When you put smaller shipments on a load board, carriers will likely pick it up as backhaul, giving you a lower rate. Backhaul is a commercial truck’s return trip from transporting freight from its current destination to its point of origin.
Because carriers are typically only booked to deliver goods one way, their trucks run on empty miles during the return trip, costing them money. Carriers often use load boards to make up for these losses and find opportunities to deliver goods from their destination back to the point of origin and will offer lower rates to do so. Some carriers are even willing to provide a rate that covers little more than fuel costs.
8. Offer Nighttime Pickups
Another way you can get the chance to make your load into a backhaul is by offering pickup times later in the evening after other shippers have already wrapped up business for the night. While a carrier can easily reject a mid-afternoon pickup request that conflicts with another run, later pickups ensure that these rejections don’t occur. Instead, the carrier can happily fill their backhaul with your freight, reducing your shipping costs.
9. Choose Carriers by Location
If you approach carriers located near your ship-to points, they’ll most likely turn your load into a backhaul. Because the carrier can fill empty miles on their return trip with your freight shipment, they can afford to give you a lower rate. All you have to do is put in the effort to pinpoint a carrier near your shipment’s intended point of origin.
10. Develop Carrier Relationships
Though many companies search for the best deals when choosing freight carriers, this practice isn’t necessarily the best way to save money. Instead of jumping from carrier to carrier in an attempt to reduce freight costs, it often pays to remain loyal to your carriers by developing and maintaining long-term relationships with them.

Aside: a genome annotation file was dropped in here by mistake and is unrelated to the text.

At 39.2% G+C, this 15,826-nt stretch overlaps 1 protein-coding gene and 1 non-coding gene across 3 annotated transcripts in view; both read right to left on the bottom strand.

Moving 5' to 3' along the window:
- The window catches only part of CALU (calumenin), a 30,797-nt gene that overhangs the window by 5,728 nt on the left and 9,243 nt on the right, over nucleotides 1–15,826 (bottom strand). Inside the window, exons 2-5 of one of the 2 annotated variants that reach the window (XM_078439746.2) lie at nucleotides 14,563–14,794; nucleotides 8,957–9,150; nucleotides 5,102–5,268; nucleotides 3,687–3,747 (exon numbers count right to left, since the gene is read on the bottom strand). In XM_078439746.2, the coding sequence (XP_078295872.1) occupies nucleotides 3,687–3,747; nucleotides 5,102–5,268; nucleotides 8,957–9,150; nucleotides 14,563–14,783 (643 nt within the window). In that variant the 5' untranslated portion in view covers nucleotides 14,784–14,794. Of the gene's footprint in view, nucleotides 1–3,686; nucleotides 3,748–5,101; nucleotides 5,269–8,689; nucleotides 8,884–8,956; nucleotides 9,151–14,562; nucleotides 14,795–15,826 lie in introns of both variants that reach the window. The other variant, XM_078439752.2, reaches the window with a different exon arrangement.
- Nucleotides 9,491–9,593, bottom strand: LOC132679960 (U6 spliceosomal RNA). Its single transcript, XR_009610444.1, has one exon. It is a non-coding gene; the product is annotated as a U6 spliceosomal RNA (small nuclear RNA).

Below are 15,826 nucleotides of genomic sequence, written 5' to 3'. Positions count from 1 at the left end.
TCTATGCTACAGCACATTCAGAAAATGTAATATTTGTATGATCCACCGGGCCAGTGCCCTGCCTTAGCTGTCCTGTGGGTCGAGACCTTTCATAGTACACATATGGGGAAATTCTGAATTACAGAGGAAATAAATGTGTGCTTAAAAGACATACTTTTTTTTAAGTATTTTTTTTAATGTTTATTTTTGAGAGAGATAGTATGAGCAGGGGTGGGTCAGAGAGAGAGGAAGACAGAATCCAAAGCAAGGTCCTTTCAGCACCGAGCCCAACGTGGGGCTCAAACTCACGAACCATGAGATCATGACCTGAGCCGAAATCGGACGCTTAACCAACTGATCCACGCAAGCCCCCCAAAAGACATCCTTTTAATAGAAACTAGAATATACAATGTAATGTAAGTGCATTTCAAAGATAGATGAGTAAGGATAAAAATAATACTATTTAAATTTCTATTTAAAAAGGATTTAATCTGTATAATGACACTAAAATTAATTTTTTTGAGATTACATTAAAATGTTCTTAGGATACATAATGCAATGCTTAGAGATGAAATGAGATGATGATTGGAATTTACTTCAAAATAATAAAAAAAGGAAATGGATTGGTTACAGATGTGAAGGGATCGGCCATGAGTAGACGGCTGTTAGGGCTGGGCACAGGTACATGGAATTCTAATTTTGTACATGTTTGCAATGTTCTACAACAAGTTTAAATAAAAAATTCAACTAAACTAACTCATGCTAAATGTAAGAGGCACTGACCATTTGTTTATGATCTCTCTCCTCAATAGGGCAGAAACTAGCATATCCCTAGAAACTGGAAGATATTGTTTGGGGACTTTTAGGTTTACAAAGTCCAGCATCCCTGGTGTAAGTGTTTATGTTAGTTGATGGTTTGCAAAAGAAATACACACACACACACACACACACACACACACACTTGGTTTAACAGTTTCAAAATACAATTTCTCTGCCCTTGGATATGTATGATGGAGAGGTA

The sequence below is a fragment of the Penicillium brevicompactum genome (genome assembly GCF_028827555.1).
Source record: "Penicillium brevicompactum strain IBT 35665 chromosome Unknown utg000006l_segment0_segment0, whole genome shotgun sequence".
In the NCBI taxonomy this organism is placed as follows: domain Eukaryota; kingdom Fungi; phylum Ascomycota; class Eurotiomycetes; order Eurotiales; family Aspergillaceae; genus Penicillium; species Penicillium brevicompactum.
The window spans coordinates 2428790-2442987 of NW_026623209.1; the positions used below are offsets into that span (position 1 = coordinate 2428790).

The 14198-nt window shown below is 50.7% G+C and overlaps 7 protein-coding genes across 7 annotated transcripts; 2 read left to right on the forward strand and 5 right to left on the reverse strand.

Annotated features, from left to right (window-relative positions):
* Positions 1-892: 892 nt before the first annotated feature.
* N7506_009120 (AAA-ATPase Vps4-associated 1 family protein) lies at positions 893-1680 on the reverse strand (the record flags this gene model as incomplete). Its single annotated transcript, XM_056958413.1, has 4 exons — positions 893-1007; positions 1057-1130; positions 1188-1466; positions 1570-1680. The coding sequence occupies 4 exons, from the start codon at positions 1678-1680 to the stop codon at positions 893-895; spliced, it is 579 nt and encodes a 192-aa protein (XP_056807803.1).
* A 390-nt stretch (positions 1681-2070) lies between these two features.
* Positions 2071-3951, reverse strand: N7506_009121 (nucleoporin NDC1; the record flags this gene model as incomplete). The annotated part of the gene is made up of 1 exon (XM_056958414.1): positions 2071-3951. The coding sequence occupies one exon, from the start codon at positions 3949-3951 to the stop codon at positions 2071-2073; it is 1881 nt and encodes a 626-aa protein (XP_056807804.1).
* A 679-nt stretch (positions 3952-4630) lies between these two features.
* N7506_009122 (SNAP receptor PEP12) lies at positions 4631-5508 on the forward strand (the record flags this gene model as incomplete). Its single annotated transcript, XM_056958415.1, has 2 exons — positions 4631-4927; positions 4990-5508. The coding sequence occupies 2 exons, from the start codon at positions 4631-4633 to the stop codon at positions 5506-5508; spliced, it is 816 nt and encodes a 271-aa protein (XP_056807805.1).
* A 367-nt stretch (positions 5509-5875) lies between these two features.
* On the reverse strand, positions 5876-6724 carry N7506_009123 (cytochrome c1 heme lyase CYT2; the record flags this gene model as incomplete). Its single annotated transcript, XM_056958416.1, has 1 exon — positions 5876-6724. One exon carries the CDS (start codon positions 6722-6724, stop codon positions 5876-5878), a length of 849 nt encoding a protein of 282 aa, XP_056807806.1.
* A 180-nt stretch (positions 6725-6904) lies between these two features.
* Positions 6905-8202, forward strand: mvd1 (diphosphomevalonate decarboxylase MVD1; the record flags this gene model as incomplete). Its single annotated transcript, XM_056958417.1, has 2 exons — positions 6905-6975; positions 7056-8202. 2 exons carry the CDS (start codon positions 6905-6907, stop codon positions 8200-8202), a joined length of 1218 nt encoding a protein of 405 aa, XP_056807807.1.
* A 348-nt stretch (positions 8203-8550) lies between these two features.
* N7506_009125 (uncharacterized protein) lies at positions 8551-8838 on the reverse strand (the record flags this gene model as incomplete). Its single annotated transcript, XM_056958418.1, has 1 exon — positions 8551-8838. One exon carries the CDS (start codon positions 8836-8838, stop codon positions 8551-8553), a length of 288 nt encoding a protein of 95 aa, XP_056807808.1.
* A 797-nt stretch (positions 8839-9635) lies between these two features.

Long-term contracts give carriers more time to determine the most efficient shipping networks for their customers, maximizing their assets and ultimately becoming more profitable. Successful carriers can afford to give shippers more affordable rates. Plus, long-term contracts lock in a specific rate for the length of the contract instead of changing year by year, giving you more predictable rates and preventing price increases.
11. Work With a Logistics Expert
The best way to reduce freight shipping costs for your company is to hire a logistics transport expert to minimize costs and maximize productivity. Logistics specialists handle a business’s logistics operations involving freight transportation, delivery and storage. These companies coordinate how to get products from point A to point B with maximum efficiency, taking over the planning, implementation and control, so you don’t have to.
Logistics management enables organizations to reduce overhead by cutting freight costs, obtaining the best possible shipping prices and choosing truck drivers based on their transportation needs. Logistics companies will help you ship anything from cars to refrigerated products to lawnmowers to general goods, whether by land or sea, while creating customized freight transport solutions to meet your needs.
Other Things to Consider for Freight Shipping